Positive Parenting: boosting your family’s resilience

Anisa Lewis of Positive Parenting and Coaching, draws on 20+ years in education – and 16 as a parent herself – as she guides us through practical ways to help boost our family’s resilience while supporting their mental health.

image of Anisa Lewis

Parenting has evolved over the years. Yes, loving, feeding, clothing and providing shelter for our children is still important - but now it's become paramount to support their mental health and build resilience so they can face their everyday trials and tribulations as well.

Our priority as parents right now is to help our children to feel safe, to answer their questions truthfully (with age-appropriate answers) and to build their resilience, which then in turn helps to develop a stronger child mentally overall.

Mental health and building resilience need to be viewed as a daily nurturing practice, allowing each child (and parent) to arrive in their own time rather than facing a sprint to the finish line.

Resilience is like a superfood for your character, building strength and allowing children and adults to cope better with whatever they run into on their path of life. And building resilience becomes even more important as our children become more aware of world events and global crises.

How can I develop and raise a resilient child while also supporting their mental health?

Be a role model for the skills and behaviour you want your children to have – You can use your own ‘difficult moments’ to help your child learn to navigate these feelings. Traffic is making you run late, you burn dinner, images on the news have upset you... all of these are ‘teachable’ moments. Take a deep breath, in through the nose and out through the mouth, and explain why you are doing this. To remain calm, try to take charge of your emotions and think of how you want to react.

We can’t always control what's going on around us and where our thoughts go, but how we react and what we focus on IS within our control. If you see an upsetting situation - perhaps related to a world event - you may not be able to stop it, but you could still take some positive actions. Maybe consider donating items to a related cause, or taking part in organised fundraising events. This is what you CAN achieve!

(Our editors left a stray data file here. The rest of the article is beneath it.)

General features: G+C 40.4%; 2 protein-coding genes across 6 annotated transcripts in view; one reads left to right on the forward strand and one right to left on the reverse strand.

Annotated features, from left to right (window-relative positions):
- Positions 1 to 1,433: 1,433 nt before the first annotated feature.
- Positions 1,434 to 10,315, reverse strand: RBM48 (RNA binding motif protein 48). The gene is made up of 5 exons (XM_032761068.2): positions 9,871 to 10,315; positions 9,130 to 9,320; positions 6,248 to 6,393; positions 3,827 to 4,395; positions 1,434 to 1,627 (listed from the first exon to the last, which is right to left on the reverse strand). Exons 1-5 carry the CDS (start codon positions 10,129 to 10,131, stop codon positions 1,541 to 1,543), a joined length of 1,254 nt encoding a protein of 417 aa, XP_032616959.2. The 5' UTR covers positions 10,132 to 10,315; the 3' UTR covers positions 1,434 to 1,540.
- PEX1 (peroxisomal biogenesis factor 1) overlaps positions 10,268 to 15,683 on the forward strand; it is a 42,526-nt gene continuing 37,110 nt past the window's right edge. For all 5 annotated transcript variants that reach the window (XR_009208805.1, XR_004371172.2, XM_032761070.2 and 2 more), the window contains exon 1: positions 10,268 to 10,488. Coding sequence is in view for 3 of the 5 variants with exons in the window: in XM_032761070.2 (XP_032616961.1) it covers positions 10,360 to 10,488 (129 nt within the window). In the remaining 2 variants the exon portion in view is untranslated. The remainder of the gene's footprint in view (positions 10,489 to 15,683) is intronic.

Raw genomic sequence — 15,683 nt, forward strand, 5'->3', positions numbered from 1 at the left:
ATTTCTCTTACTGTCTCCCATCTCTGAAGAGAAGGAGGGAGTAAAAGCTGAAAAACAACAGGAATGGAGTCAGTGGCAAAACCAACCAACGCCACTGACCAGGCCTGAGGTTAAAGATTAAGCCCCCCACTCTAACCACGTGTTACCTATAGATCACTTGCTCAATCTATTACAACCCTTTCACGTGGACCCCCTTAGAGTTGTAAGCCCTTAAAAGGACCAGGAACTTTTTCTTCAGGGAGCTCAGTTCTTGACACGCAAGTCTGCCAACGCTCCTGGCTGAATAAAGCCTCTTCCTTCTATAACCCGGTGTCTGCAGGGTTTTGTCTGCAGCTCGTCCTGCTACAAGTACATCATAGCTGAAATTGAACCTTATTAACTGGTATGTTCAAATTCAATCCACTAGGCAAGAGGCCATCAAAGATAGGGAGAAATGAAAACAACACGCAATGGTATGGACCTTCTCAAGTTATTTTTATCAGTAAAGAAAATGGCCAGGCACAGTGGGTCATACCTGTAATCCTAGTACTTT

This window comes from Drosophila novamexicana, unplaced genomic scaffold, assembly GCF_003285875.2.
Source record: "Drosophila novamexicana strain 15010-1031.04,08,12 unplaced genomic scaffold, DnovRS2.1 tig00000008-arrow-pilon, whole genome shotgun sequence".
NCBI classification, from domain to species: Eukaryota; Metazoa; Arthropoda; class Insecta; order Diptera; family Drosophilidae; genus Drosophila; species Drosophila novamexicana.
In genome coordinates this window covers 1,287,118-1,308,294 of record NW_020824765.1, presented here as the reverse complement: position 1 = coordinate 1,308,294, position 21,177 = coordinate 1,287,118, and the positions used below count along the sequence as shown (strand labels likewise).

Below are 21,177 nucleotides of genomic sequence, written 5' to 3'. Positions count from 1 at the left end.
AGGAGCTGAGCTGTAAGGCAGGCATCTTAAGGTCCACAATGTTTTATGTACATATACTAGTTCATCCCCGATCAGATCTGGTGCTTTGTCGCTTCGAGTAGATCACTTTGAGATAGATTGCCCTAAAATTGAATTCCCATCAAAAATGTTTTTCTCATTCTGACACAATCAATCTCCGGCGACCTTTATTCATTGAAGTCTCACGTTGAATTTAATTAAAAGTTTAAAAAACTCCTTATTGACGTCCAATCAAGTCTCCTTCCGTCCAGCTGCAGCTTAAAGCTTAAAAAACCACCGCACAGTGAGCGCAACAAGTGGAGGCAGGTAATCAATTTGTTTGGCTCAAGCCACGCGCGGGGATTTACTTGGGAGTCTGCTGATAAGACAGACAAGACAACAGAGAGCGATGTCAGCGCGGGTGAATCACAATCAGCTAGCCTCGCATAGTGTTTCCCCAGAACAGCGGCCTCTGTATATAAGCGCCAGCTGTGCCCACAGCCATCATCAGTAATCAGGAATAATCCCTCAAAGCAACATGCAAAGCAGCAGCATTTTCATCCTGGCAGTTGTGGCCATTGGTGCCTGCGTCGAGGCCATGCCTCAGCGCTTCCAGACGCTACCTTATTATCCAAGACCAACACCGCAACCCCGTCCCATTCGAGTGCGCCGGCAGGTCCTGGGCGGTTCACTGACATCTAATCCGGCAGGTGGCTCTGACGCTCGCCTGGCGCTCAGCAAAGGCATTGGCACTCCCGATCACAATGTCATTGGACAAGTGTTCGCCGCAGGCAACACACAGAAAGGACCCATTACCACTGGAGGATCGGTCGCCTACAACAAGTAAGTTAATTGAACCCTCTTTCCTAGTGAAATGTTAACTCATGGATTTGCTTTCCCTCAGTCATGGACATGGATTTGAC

Encourage your child(ren) to solve their own problems – If you're always jumping in to ‘fix’ things for your kids, then how are they going to learn to deal with obstacles that materialise when you're not there? We must allow them the opportunities to negotiate difficult situations.

Ideas to help include:

  • Create a ‘how to solve problems’ check-list with them. Here's a handy guide for you and your child to work through:
    o   What is the problem/issue?
    o   What would they like the outcome to be if it was all sorted?
    o   Brainstorm lots of ideas together, on different ways to solve the problem. No idea is too big or too small.
    o   It’s great to put the issue into perspective. Is this going to matter just for today? Or tomorrow? Perhaps next month? or even next year? From this, you can decide what action needs to be taken.
    o   Your child then decides what they want to do to solve this problem from the ideas shared.
  • Set up a 'coping box' for when everything gets too much. This might have fidget toys, colouring materials, reminders about breathing, a toy or a book. Discuss with your son or daughter what they would like to put in to help them to calm down.

Help them to develop and set their own boundaries – Children don’t like to be controlled any more than we do. What can you allow them to do independently (that perhaps is different to the way you would tackle something) allowing them to set their own boundaries and learn to develop? It can start with something as simple as loading the dishwasher.

Help them to identify their emotions and how to have an appropriate response to them – emotions are abstract concepts. Children need to have emotions named so they can start to be conceptualised and understood. Together with your child, help identify what they're feeling in a range of different situations so they can begin to work out what an emotion is and what might be appropriate reaction to this feeling. The theory is that behind every behaviour is an emotion, so we need to identify, label them and help children to work through them in an appropriate manner. This way, when faced with something similar in the future, they'll know how to respond.

Daily action, practice and patience are what we need to support our family’s mental health and to nurture a resilient culture within our homes. We need to work on developing our resilience — which goes for parents, too. And this comes through trial, error and repeating until success is found. But to reach success we must start with trying.

Here’s to us building our own resilient families, one step at a time.

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